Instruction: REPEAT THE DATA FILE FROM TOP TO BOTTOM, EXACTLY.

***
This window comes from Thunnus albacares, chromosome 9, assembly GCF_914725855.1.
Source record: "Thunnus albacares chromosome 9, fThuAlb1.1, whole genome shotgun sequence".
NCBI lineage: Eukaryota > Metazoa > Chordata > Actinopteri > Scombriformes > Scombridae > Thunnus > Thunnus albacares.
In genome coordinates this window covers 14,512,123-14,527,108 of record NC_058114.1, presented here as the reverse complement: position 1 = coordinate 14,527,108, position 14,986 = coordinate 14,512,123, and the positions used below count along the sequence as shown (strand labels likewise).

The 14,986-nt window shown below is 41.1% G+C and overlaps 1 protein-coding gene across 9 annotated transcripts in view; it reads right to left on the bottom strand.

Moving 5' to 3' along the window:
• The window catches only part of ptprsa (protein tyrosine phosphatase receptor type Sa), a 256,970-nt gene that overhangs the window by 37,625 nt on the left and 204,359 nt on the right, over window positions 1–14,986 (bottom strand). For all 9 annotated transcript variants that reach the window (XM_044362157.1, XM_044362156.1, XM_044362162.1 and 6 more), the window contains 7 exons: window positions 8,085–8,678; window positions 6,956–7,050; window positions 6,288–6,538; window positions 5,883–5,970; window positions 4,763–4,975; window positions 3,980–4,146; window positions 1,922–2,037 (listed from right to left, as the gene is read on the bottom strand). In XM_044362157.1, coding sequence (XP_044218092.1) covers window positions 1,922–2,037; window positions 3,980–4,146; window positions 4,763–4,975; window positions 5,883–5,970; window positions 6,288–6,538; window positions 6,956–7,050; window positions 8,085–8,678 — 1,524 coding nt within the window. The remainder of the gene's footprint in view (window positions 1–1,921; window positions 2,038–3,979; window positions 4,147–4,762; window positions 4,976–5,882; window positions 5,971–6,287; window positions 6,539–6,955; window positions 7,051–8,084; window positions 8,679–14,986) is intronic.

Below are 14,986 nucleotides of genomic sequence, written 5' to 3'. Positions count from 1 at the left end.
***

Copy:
This window comes from Thunnus albacares, chromosome 9, assembly GCF_914725855.1.
Source record: "Thunnus albacares chromosome 9, fThuAlb1.1, whole genome shotgun sequence".
NCBI lineage: Eukaryota > Metazoa > Chordata > Actinopteri > Scombriformes > Scombridae > Thunnus > Thunnus albacares.
In genome coordinates this window covers 14,512,123-14,527,108 of record NC_058114.1, presented here as the reverse complement: position 1 = coordinate 14,527,108, position 14,986 = coordinate 14,512,123, and the positions used below count along the sequence as shown (strand labels likewise).

The 14,986-nt window shown below is 41.1% G+C and overlaps 1 protein-coding gene across 9 annotated transcripts in view; it reads right to left on the bottom strand.

Moving 5' to 3' along the window:
• The window catches only part of ptprsa (protein tyrosine phosphatase receptor type Sa), a 256,970-nt gene that overhangs the window by 37,625 nt on the left and 204,359 nt on the right, over window positions 1–14,986 (bottom strand). For all 9 annotated transcript variants that reach the window (XM_044362157.1, XM_044362156.1, XM_044362162.1 and 6 more), the window contains 7 exons: window positions 8,085–8,678; window positions 6,956–7,050; window positions 6,288–6,538; window positions 5,883–5,970; window positions 4,763–4,975; window positions 3,980–4,146; window positions 1,922–2,037 (listed from right to left, as the gene is read on the bottom strand). In XM_044362157.1, coding sequence (XP_044218092.1) covers window positions 1,922–2,037; window positions 3,980–4,146; window positions 4,763–4,975; window positions 5,883–5,970; window positions 6,288–6,538; window positions 6,956–7,050; window positions 8,085–8,678 — 1,524 coding nt within the window. The remainder of the gene's footprint in view (window positions 1–1,921; window positions 2,038–3,979; window positions 4,147–4,762; window positions 4,976–5,882; window positions 5,971–6,287; window positions 6,539–6,955; window positions 7,051–8,084; window positions 8,679–14,986) is intronic.

Below are 14,986 nucleotides of genomic sequence, written 5' to 3'. Positions count from 1 at the left end.